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The Threat to Reason: How the Enlightenment Was Hijacked and How We Can Reclaim it Paperback – 4 Jun 2008


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Product details

  • Paperback: 224 pages
  • Publisher: Verso Books (4 Jun. 2008)
  • Language: English
  • ISBN-10: 1844672530
  • ISBN-13: 978-1844672530
  • Product Dimensions: 12.9 x 1.6 x 19.7 cm
  • Average Customer Review: 5.0 out of 5 stars  See all reviews (1 customer review)
  • Amazon Bestsellers Rank: 753,239 in Books (See Top 100 in Books)

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Review

Fine, lucid and sharp ... well written and worth reading before the next wave of western tanks crosses a border, somewhere in the Middle East. -- Rod Liddle, Sunday Times

Fine, lucid and sharp ... well written and worth
reading before the next wave of western tanks
crosses a border, somewhere in the Middle East. -- Rod Liddle, Sunday Times

In the tradition of those great works that ask big and fundamental, yet curiously unexamined, questions. A profound and much-needed contribution ... In the spirit of Enlightenment thinkers, he both reveals the contradictions and hypocrisies of contemporary politics, and also points a way forward.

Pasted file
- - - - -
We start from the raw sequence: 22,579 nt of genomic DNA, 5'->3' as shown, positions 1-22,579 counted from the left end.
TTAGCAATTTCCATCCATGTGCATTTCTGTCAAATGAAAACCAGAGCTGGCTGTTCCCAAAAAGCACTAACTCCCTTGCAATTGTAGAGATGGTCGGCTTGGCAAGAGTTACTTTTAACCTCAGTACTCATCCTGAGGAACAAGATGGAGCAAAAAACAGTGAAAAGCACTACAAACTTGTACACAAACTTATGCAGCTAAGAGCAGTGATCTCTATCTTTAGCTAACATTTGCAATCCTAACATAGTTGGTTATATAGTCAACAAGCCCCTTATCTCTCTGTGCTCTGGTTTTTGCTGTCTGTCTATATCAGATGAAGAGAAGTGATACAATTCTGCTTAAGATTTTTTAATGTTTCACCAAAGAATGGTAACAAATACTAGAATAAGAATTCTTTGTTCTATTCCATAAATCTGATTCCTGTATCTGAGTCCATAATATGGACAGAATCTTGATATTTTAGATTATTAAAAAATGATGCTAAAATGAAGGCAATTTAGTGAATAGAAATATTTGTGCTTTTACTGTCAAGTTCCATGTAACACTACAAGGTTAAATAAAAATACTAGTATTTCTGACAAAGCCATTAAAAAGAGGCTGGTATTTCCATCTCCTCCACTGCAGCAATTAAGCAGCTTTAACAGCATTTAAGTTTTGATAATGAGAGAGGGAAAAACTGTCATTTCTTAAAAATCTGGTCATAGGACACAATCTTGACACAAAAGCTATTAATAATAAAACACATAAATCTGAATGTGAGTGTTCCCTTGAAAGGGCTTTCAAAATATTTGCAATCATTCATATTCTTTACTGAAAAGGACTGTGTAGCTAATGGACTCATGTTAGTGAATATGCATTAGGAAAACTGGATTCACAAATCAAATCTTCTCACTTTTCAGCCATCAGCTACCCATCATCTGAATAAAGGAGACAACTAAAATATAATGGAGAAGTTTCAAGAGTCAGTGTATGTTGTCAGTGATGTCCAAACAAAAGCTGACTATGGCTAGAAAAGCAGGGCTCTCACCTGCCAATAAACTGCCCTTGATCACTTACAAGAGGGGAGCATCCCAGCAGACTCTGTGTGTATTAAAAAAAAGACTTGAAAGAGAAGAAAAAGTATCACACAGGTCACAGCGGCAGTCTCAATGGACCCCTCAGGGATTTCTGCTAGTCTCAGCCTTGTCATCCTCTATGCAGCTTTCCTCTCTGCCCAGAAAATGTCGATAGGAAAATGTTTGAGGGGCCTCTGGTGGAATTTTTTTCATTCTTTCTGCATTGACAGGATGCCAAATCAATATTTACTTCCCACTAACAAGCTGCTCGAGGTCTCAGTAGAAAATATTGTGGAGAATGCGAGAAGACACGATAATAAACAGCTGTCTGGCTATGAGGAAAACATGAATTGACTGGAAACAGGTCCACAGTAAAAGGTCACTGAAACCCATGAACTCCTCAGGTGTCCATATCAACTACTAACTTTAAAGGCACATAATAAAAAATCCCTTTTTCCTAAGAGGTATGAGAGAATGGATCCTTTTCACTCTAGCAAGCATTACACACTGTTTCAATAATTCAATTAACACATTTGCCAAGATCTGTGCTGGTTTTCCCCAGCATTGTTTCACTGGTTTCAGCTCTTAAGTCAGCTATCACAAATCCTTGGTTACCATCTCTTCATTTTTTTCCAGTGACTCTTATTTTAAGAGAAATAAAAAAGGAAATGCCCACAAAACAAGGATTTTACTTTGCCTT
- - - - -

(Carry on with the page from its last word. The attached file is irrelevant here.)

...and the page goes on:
-- Joel Bakan, author of The Corporation.

In this thoughtful polemic Dan Hind argues that we are being misled by a debased "Folk Enlightenment" which has little in common with the Enlightenment initiated by Bacon and championed by Voltaire, Hume and Kant. -- Financial Times

In this thoughtful polemic Dan Hind argues that we are being misled by a debased "Folk Enlightenment" which has little in common with the Enlightenment initiated by Bacon and championed by Voltaire, Hume and Kant. -- Financial Times

Since September 11 2002, the idea of Enlightenment has been ripped from university textbooks and airlifted into battle between the West and its irrational enemies. In this elegant polemical essay, Dan Hind rightly quibbles with this supposedly Manichean tussle between the guarantors of Enlightenment in the West and everyone else. Hind wants to rescue the idea of Enlightenment from its usurpers, while pressing it into the service of something better -- James Harkin, Independent

From the Publisher

Synopsis: